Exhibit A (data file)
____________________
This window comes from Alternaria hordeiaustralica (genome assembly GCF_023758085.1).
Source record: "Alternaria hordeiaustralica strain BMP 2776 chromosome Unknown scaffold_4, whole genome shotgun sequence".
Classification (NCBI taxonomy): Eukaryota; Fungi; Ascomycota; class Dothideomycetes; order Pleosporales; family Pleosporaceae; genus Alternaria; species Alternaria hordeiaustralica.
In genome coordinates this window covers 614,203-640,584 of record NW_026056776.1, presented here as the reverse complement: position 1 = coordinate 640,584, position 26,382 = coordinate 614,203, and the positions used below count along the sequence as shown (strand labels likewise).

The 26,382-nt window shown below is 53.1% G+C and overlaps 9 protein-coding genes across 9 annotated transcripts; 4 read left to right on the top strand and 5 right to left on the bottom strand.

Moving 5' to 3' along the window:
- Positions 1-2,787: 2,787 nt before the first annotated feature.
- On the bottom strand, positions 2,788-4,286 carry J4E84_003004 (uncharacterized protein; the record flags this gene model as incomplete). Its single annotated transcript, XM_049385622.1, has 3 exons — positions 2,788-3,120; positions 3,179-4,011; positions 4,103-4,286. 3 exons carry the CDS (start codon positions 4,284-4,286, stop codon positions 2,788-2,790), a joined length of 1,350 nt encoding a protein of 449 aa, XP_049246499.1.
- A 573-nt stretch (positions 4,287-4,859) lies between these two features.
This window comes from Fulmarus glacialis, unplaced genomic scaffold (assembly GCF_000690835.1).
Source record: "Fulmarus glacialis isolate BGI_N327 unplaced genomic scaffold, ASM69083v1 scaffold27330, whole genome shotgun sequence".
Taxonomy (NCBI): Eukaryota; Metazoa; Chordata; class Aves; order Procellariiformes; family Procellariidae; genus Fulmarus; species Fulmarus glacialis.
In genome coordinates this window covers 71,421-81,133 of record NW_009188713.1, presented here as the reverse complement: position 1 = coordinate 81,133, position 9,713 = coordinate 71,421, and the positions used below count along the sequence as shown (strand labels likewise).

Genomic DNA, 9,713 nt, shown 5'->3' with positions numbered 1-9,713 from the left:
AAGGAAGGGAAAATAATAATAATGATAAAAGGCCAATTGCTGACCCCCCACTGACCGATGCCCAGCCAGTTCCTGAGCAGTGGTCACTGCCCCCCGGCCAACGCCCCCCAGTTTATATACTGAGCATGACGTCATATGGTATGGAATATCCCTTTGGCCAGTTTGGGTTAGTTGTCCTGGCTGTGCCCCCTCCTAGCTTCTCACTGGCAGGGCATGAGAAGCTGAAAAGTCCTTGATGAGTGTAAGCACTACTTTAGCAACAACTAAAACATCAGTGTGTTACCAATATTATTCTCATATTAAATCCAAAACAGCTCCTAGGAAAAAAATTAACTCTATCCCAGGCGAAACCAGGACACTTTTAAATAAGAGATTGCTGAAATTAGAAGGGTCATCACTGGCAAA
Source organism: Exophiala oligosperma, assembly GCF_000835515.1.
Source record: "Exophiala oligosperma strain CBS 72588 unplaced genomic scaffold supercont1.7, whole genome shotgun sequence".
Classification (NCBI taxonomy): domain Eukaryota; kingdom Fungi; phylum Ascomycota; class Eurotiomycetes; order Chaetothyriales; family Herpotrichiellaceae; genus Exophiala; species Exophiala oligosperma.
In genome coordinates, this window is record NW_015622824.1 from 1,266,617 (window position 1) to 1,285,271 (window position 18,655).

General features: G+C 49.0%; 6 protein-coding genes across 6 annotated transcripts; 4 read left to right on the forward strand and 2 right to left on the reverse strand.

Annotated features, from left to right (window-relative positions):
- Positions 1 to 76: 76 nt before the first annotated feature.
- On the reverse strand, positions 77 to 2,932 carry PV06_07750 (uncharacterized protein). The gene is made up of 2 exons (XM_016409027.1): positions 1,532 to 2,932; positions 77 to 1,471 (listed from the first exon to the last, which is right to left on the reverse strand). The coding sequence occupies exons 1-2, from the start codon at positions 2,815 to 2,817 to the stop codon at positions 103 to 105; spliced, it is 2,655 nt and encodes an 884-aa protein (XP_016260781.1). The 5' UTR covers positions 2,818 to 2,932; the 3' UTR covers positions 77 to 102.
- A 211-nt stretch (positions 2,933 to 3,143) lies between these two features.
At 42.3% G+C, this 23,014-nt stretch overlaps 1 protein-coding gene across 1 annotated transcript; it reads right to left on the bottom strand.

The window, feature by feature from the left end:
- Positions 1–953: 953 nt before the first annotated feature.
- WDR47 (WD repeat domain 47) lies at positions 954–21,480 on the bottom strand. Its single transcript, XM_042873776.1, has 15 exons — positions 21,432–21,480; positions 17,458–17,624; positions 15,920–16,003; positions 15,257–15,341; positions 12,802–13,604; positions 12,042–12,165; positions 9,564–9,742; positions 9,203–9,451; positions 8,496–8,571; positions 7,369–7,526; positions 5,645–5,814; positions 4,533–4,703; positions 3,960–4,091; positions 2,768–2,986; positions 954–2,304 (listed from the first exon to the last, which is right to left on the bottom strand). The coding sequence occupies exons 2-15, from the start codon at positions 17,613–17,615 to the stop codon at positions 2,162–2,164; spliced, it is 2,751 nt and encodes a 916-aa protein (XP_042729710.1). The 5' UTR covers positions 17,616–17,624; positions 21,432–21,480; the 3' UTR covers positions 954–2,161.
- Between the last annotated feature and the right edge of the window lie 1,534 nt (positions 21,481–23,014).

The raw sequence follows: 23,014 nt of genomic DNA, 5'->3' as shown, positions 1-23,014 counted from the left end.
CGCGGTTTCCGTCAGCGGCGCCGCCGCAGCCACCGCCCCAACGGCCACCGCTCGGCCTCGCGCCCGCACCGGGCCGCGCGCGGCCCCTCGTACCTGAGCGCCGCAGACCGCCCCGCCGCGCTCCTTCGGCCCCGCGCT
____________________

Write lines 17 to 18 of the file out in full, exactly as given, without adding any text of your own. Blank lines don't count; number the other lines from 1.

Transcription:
Source record: "Exophiala oligosperma strain CBS 72588 unplaced genomic scaffold supercont1.7, whole genome shotgun sequence".
Classification (NCBI taxonomy): domain Eukaryota; kingdom Fungi; phylum Ascomycota; class Eurotiomycetes; order Chaetothyriales; family Herpotrichiellaceae; genus Exophiala; species Exophiala oligosperma.